Senyawa & Stephen O’Malley - Bima Sakti
The stellar results of a hookup between two units whose ability to entrance via the tropes and signifiers of heavy metal, without recourse to the actual style, is second to none in modern times. Stephen O’Malley you’ll most likely know as a member of Sunn O))), which is not to diminish the rest of his unusually wide palette: people have talked about the circumstances of spring/summer 2020 putting the kibosh on creative output, there’s been enough released with this geezer’s name attached to it to keep heads occupied for weeks. Bima Sakti, an LP on the Swedish label iDEAL, is the latest in a four-month burst also incorporating a new record as part of KTL, installation soundtrack Auflösung Der Zeit and two solo compositions/performances released on his own Ideologic Organ Records, amidst other goodies (sneaking in a plug for the superb Golem Mecanique album). Plus a bunch of Sunn O))) rehearsals from the archives.
The genesis of Bima Sakti, though, was O’Malley’s visit to Indonesia on some sort of junket in early 2017. There he met Wukir Suryadi of Javanese duo Senyawa, whose extreme metal-influenced spin on native folk and ritual music had proved unsurprisingly to his taste since Senyawa started filtering into Western ears around two years prior. A live performance took place in Belgium in January 2018, with Suryadi and bandmate Rully Shabara joining the American musician onstage. That recording has been spruced up post-production-wise into this sometimes elusive, broadly engrossing 43 minutes.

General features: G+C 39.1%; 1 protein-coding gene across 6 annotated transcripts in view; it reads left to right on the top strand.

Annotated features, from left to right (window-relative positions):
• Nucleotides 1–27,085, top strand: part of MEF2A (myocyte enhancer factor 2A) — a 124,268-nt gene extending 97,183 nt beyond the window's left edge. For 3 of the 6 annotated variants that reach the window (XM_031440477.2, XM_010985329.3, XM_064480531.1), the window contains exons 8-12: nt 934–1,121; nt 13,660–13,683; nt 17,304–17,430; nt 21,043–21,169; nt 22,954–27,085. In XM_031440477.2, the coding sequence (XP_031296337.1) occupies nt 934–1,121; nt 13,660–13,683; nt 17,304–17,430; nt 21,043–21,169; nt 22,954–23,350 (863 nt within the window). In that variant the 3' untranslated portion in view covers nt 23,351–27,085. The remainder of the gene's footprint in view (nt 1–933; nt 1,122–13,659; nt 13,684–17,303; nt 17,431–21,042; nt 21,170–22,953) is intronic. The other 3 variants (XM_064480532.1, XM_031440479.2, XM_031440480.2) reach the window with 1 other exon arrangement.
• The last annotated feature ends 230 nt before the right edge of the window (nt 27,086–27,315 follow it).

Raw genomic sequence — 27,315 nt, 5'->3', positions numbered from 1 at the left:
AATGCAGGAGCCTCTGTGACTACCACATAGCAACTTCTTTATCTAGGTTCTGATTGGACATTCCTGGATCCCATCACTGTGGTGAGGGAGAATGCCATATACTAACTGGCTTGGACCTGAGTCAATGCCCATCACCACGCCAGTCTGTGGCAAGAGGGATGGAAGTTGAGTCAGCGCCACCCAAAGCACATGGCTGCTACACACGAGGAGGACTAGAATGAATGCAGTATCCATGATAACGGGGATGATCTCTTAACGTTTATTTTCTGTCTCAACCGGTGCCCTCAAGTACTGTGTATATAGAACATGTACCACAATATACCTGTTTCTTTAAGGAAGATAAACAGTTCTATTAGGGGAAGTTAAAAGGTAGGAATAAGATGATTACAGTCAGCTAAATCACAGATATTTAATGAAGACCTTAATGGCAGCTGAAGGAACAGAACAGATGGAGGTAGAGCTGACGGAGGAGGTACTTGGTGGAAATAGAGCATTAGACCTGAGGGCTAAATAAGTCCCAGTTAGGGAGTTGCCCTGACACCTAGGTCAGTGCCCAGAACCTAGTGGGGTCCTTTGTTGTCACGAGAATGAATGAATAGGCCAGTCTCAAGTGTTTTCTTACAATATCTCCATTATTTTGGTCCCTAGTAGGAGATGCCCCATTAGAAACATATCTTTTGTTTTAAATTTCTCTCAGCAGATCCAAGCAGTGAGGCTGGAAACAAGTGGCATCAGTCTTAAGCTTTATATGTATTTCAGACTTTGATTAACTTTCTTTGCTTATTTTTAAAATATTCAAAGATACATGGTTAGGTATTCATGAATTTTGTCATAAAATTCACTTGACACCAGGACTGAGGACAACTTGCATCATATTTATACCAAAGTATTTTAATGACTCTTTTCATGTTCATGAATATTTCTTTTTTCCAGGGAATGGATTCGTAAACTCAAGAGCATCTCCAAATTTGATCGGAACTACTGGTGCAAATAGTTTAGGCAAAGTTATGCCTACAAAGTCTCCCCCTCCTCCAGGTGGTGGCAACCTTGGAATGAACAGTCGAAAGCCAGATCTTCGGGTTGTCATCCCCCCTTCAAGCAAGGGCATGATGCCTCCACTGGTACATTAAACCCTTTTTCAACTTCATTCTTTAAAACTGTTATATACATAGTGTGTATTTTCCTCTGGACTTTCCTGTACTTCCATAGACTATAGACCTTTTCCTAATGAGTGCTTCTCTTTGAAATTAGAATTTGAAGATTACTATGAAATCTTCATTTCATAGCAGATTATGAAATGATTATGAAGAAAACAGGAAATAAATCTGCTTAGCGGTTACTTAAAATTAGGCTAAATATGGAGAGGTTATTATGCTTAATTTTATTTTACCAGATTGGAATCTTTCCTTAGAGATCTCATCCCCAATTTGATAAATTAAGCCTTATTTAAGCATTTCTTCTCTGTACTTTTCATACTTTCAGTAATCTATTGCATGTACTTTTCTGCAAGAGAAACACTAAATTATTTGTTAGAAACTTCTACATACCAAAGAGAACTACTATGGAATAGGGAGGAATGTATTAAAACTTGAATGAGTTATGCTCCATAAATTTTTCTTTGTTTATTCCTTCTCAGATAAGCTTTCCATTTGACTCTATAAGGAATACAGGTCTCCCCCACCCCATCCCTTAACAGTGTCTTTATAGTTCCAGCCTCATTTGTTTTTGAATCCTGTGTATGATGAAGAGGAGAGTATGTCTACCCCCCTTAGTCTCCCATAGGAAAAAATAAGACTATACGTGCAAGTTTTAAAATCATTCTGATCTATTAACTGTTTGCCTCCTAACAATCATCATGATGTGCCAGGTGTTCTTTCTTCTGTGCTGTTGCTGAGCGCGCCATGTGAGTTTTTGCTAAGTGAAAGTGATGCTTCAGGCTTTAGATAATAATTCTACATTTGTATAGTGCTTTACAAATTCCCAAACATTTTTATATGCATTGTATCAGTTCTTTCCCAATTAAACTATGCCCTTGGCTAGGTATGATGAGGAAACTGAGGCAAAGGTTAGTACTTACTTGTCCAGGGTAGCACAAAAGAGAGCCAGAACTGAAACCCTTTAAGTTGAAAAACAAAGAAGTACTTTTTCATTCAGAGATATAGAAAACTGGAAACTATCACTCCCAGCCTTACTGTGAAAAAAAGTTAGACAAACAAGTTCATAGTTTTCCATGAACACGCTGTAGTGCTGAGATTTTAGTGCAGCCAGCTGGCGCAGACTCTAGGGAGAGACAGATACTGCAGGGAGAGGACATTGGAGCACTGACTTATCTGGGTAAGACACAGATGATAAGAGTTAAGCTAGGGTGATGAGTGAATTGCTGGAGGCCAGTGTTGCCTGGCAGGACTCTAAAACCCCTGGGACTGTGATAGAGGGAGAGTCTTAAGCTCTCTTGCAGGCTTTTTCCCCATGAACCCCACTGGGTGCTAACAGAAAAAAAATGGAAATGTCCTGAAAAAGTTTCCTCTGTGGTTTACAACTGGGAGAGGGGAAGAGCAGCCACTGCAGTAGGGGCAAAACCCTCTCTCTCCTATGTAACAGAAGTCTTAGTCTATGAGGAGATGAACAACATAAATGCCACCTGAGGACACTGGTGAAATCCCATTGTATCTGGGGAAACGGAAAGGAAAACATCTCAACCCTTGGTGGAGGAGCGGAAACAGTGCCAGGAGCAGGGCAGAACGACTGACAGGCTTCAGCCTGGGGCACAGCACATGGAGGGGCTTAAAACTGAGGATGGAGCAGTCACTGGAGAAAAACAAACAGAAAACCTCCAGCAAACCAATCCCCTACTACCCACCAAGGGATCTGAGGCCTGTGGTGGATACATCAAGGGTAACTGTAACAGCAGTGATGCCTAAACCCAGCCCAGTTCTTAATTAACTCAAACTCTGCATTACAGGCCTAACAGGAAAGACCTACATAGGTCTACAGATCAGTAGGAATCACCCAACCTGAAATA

Of Bima Sakti’s six songs (pieces might be a better term – there aren’t any songwriting credits on the sleeve so I assume this was an improvised set), ‘Dewi Hera’ and ‘Bima Dan Ular Naga’ are each split into two parts. ‘Dewi Hera Part I’ opens with an exceedingly quiet intro, characteristically low O’Malley amp frequencies becoming gradually apparent. Suryadi’s flute excursions over these elegantly stumbling riffs are folksily pastoral but with the impressionistic range of a spiritual jazz doyen like Roland Kirk. ‘Part II’, meanwhile, supplies the fourteen-minute closure to the album. Flute again offers a strong melodic counterpoint, with Shabara’s vocals employed this time, grandiose and ancient-sounding.
The two ‘Bima Dan Ular Naga’ sections could reasonably be called rock, or are largely guitar driven at least. The first is a Haino-ish riff sesh underpinned by grinding metallic quasi-rhythms; the second slowly reveals itself as something like spacerock (think Bardo Pond or Cul De Sac) albeit leavened by what sounds like leg irons being dragged across a prison floor. That leaves ‘Bintang Genimtang’ – reptilian croaks, freeform plucks on Suryadi’s self-built bambuwukir instrument, brutally deep throat transmissions from Shabara: if your diaphragm had a diaphragm this is the sound it would emit – and the relatively short ‘Hakikat Kabut’, its quasi-percussive rumbling backdrop like distant thunder or rolling stock.
If you approach this release hoping for something specifically evocative of either Senyawa or any of Stephen O’Malley’s various ventures, you may not receive satisfaction – but that approach isn’t best practise in any case, and undersells both parties’ curious spirit.
Share this article:Sun Aug 16 15:51:51 GMT 2020